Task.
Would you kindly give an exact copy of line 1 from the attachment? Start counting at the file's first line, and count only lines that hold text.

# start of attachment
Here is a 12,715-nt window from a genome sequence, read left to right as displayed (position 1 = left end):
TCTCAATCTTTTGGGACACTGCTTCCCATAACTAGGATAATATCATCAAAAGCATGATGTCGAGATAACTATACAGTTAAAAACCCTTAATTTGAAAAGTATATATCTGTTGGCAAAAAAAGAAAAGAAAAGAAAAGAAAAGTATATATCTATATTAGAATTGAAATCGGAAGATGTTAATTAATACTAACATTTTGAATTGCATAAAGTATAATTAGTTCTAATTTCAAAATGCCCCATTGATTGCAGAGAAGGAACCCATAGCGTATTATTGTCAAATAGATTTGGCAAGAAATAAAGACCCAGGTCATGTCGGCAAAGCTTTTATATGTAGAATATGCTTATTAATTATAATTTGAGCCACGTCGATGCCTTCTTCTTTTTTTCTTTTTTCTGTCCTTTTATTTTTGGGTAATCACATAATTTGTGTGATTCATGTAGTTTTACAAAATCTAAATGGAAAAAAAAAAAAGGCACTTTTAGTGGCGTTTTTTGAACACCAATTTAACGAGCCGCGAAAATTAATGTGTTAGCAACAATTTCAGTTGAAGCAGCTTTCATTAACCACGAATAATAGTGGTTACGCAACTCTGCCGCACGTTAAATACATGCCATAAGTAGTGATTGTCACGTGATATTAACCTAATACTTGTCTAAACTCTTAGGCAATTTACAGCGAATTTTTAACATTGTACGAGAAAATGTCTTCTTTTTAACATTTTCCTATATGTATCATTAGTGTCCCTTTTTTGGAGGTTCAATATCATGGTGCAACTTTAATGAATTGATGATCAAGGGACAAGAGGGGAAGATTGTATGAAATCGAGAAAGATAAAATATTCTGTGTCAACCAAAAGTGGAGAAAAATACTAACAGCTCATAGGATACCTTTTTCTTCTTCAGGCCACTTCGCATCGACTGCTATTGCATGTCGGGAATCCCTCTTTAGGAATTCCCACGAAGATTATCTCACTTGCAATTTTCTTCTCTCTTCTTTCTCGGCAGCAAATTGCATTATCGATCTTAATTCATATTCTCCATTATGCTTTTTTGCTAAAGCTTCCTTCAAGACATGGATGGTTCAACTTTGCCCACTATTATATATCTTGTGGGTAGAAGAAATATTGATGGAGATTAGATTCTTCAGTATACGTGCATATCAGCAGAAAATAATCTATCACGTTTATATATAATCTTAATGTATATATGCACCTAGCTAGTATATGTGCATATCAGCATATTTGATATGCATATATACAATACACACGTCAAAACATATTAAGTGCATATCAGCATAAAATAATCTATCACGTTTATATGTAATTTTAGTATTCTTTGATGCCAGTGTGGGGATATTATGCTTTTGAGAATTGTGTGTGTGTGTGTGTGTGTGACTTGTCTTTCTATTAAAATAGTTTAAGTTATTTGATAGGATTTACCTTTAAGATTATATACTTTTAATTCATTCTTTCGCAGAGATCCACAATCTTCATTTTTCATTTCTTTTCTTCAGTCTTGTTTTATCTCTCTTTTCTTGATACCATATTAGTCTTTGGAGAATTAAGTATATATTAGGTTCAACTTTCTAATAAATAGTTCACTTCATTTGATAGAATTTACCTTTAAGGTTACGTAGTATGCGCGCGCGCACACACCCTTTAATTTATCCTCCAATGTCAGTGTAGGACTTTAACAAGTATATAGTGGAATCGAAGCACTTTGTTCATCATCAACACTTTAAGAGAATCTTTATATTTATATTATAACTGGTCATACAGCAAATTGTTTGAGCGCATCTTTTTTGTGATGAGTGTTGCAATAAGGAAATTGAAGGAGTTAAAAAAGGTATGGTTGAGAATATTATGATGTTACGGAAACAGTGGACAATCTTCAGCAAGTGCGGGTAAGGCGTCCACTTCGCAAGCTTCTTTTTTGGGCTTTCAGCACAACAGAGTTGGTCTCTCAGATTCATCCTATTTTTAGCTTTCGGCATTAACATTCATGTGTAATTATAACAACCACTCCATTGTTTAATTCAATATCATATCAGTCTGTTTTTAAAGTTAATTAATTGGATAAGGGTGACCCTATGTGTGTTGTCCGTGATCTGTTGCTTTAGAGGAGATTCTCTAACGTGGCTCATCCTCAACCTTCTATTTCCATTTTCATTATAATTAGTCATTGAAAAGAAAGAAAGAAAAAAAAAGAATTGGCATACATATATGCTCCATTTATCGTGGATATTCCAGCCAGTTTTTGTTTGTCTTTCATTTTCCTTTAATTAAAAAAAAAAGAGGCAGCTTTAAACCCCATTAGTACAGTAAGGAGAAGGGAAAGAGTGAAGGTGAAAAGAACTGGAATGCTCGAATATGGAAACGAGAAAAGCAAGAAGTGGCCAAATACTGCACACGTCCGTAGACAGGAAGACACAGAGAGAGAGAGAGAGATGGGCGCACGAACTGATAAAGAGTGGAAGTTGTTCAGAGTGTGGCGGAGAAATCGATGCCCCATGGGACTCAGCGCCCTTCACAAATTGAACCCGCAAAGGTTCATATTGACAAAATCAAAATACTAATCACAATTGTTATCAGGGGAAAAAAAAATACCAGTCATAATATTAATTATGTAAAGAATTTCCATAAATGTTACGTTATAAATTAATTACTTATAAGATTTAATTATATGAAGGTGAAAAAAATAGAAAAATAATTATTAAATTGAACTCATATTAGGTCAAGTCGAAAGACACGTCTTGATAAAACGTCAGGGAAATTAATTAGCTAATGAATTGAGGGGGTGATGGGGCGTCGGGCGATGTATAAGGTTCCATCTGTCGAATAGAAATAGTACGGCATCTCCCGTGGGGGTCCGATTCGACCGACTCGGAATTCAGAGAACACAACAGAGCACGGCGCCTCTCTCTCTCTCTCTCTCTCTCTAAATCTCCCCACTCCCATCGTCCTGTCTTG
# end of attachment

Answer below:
Here is a 12,715-nt window from a genome sequence, read left to right as displayed (position 1 = left end):